|← Global Wine War||Distinct American Culture →|
The Holocaust was the period between January 30, 1933 and May 8, 1945, a time when Adolf Hitler was at the helm of Germany. The Holocaust is also referred to as Shoah in Hebrew. The Nazi Germany circulated propaganda that the Jews were responsible for the grievances of the Germans, so they made deliberate efforts to fight back. Hitler devised what he called the “Final Solution,” according to which the Nazis subjected the Jews to harsh treatment, before they started murdering the Jews in cold blood in June 1941. They killed Jews in the Soviet Union, Poland, Latvia, Lithuania, and Estonia, among other European nations. The Nazis did not face much resistance in Europe because the majority of the European countries made it difficult for the Jews to leave the continent. In the end, Hitler’s operation led to the murder of 6 million Jews, including 1.5 million children.
Oskar Schindler was a German businessman who managed to save the lives of over 1,000 Jews from the Nazis. In the movie Schindler's List, the Jews are projected as faint with no means to resist or retaliate against the animosity they went though in the hands of the Nazis. Schindler also shows that the Nazis were determined to make the Jews suffer for all the misery the Germans had gone through, which they blamed on the Jews. Furthermore, it did not matter to the Nazis that some of the captives were innocent children, but what mattered to them is that they carried the blood of the people they loathed so much. This is the same picture painted by Primo Levi, a Jewish author, in his book Survival in Auschwitz. Levi was of Jewish ancestry with an Italian citizenship who was taken into captivity on December 13, 1943 by The Fascist Militia. In his book, he portrays the Jewish population as victims of unwarranted hostility from the Nazis, not to mention that innocent lives were lost during the Holocaust. Levi goes ahead to say that the Jews did not have the capacity to defend themselves because they lacked the necessary resources including funds, military, expertise, and contacts (Levi 13). In Italy as well, the Fascists and the Nazis had no regard for families, and they bundled all the Jews in detention camps irrespective of their age. In both the movie and the book, the Jews felt dejected and hopeless because the Shoah caught them unawares, and they did not receive any support from the rest of the world, which at the time was also in war.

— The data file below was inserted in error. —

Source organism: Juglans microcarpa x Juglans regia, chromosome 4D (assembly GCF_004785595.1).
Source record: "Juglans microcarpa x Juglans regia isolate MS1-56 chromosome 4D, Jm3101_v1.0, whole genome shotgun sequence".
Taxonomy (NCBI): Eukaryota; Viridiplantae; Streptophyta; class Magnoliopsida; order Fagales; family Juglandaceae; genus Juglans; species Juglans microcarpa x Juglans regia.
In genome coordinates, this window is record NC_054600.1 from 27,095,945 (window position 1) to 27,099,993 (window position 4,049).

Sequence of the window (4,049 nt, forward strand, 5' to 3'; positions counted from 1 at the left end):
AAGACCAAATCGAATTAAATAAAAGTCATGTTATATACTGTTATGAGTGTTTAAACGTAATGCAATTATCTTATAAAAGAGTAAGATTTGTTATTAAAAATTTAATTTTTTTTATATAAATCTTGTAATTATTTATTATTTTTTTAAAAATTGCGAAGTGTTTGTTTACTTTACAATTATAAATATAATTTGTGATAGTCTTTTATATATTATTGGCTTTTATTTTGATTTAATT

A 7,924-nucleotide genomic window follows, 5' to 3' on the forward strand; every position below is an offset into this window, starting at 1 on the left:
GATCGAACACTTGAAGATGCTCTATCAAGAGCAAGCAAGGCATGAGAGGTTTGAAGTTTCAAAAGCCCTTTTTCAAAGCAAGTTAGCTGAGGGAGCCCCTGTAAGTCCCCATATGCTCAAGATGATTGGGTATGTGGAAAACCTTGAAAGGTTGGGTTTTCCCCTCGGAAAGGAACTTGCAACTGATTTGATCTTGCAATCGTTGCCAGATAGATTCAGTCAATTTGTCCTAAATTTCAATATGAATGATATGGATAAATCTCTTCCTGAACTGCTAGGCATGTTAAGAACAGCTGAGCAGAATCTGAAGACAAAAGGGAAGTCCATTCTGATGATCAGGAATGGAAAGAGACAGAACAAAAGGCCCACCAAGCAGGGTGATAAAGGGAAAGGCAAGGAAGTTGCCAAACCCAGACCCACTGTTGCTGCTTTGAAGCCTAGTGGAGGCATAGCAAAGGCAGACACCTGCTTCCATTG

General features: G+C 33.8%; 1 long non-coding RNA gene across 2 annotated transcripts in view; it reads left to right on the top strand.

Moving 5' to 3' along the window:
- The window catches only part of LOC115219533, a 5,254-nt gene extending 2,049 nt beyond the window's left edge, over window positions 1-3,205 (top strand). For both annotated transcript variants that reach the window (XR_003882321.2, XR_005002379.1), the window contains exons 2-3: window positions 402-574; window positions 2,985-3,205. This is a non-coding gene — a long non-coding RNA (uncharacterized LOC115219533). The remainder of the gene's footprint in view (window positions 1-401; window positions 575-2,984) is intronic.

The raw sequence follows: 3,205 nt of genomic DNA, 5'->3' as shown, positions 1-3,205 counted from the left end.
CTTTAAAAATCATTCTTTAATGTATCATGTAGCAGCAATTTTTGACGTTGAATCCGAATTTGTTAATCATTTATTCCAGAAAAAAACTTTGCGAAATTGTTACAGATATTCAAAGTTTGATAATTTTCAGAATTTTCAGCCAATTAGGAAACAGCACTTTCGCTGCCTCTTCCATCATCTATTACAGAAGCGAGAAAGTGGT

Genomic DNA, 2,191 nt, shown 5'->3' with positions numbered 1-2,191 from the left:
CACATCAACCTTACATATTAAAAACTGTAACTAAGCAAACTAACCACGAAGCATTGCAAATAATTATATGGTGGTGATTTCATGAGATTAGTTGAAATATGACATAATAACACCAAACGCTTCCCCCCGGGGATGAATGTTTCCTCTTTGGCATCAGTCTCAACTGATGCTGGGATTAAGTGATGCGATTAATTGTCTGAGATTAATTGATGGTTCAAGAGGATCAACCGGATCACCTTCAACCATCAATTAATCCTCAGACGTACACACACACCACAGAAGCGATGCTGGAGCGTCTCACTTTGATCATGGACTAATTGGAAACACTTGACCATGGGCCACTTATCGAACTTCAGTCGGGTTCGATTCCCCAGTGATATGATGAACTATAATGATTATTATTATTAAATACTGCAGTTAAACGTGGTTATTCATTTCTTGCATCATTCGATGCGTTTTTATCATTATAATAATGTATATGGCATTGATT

A person watching Schindler’s movie or reading Levi’s book would agree that the Jewish victims are ‘on the bottom’, as Levi prefers to put it in the second chapter. The Jews were on the bottom because they were helpless with no means to fight back for lack of an organized military, funds, and expertise; thus, they sat patiently waiting for death to come. Furthermore, they were caught unawares by the developments that transpired with every new day since they did not have contacts or spies who could leak information to them to help them plan their next course of action. Moreover, the rest of the European countries made it difficult for the Jews to leave the continent, which indirectly put the Jews at the mercies of the Nazis and other pro-Nazis militia (Levi 22). The Jews felt more helpless because the rest of the world did not oppose the brutality of the Nazis. It is also clear that the Jews were despondent because parents could not provide care and protection to their children because they did have the power or capacity to do so since they were all held captives. However, there were those parents who managed to send their children out of Europe; but even then, they were disconsolate because they would not be there to raise them.